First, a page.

That innovation independence will develop only if organizations embrace what I argue is the most critical component of a culture of innovation: principles.
While there are some pretty mercenary innovation consultancies out there whose bottom line thrives on ideas generated through applying processes and practices alone, those that subscribe to design thinking and its principles continue to lead the way because they accept one simple truth: the success of any innovation is at the mercy of human experience, expectation, behavior and culture.
Here is one simple design thinking principle: we design for people who have real needs, and the best ideas that come out of the innovation pipeline will have been designed to serve those people and their needs. If that sounds like a principle that is too radical for many large companies to swallow, that’s because it is. Hence their failure to truly innovate.
What many such large companies fail to appreciate is that they are filled with people who have their own needs, one of which is to be successful at their job. Design thinking teaches us that when researching and developing ideas we must remain cognizant of the networked connectedness between and needs of all people in a system, including employees.
If a large company takes those first few steps towards adopting a human-centric approach to innovation and includes its employees in those steps, the result can be just what is required in this scary age of doing business: inspiration. When employees, including executives, realize that innovation has a purpose beyond the meaningful differentiation and exponential growth that we all talk about – serving human needs – that inspiration can manifest and be harnessed to begin the most challenging and innovative work required to make a company more innovative: internal transformation.
If you take a human-centric approach to innovation you realize that some of the orthodox business methodologies that have been used to identify opportunities for decades lose value. Of these, none is more inhumane than market research. Market research leads companies to talk about consumers (not people) or, worse yet, targets.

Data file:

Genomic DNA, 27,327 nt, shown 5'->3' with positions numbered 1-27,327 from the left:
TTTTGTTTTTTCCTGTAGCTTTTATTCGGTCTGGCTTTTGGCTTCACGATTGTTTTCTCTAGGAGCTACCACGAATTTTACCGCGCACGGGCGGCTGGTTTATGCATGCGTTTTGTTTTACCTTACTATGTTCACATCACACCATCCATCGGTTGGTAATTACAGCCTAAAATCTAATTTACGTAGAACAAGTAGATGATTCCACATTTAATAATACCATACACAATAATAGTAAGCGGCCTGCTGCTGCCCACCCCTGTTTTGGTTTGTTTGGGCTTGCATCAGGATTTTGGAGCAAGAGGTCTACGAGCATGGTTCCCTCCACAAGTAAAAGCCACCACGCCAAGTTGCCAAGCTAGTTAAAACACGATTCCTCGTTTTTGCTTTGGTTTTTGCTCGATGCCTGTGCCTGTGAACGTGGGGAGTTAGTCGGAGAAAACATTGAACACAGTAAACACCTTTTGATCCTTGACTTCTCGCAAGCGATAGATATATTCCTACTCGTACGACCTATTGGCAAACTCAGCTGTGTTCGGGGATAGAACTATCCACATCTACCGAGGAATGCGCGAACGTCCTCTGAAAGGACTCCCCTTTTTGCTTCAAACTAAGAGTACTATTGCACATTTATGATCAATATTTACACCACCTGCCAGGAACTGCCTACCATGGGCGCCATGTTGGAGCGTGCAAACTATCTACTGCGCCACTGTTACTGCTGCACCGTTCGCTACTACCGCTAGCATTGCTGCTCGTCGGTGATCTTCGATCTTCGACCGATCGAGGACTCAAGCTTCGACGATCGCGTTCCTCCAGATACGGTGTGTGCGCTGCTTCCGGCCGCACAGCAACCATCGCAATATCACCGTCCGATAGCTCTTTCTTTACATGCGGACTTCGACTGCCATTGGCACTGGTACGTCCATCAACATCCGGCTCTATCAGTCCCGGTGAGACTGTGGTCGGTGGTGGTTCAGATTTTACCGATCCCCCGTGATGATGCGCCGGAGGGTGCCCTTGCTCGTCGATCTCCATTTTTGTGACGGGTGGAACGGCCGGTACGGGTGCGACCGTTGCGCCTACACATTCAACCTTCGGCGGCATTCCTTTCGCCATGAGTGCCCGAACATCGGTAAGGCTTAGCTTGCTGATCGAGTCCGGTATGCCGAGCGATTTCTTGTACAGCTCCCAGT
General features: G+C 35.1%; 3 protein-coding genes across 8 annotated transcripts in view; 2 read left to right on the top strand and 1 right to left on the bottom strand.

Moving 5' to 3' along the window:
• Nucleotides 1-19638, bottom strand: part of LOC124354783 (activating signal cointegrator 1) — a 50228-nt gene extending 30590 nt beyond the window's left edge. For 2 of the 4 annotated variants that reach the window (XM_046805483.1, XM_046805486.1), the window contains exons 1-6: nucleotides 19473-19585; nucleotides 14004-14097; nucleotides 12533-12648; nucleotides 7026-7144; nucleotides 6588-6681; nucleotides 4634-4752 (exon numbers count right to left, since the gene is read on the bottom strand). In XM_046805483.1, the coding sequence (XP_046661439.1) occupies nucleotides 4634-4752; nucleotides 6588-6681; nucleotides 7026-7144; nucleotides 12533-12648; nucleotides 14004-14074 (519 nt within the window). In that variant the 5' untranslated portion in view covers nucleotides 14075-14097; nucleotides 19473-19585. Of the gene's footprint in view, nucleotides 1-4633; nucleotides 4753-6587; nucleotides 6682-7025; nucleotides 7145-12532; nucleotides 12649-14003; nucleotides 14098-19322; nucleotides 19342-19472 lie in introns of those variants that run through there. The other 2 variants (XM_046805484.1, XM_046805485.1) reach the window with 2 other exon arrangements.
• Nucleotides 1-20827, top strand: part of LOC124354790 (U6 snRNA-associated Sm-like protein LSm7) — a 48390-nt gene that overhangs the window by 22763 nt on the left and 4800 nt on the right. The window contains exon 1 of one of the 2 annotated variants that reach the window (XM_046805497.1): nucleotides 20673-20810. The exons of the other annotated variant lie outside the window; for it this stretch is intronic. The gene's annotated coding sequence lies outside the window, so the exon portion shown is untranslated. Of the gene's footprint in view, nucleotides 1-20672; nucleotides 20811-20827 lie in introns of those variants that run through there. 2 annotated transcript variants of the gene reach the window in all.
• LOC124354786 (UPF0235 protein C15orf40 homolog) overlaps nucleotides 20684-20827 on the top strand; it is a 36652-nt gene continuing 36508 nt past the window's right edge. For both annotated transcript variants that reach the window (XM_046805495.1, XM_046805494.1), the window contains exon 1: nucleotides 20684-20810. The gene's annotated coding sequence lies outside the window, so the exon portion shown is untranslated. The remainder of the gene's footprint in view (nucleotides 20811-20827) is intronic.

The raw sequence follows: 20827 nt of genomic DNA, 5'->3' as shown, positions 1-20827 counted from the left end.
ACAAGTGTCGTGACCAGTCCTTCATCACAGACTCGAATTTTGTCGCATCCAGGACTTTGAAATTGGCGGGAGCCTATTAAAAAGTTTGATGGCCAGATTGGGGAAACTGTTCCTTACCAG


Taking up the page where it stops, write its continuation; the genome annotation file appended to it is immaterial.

It sequesters us in focus groups to ‘study’ us for actionable insights. It puts us into segments or describes us with personas, both of which reinforce the institutional illusion that there is a real understanding of our lives. And with all the rubbish agency talk of deep dives and 360 degree views, it makes companies feel like due research diligence has been followed. It hasn’t. If you take a human-centric approach to innovation you will energize employees.
My favorite CEO – and she knows who she is – is a true champion of employee energy. Inspired by deep principles and a purpose that speaks to connecting with customers in a real, emotional human way, she has not only achieved fantastic financial results but also inspired her employees to tap into their creative energy and develop innovative ideas that lead her industry.
If you take a human-centric approach to innovation your company will be one step closer to innovation independence. Roger Martin, the dean of the Rotman School of Management, has a great quote that I use when speaking at executive offsites: “Data is no substitute for intimacy.” What he’s saying is no different from what I am suggesting: if you know people and have a relationship with them, you will know what products and services will best fulfill their human needs and, in the process, meet your business objectives.
If you enjoy the scary sensation of doing business at the innovation impasse, by all means stick to that prescriptive, top-down 1950s business model you are still running. If not, consider how instilling real principles and purpose can inspire your employees and your organization to think better, do better and be better for everyone in the network.
This article appears in MISC fall 2013, The Inspiration Issue, on newsstands August 28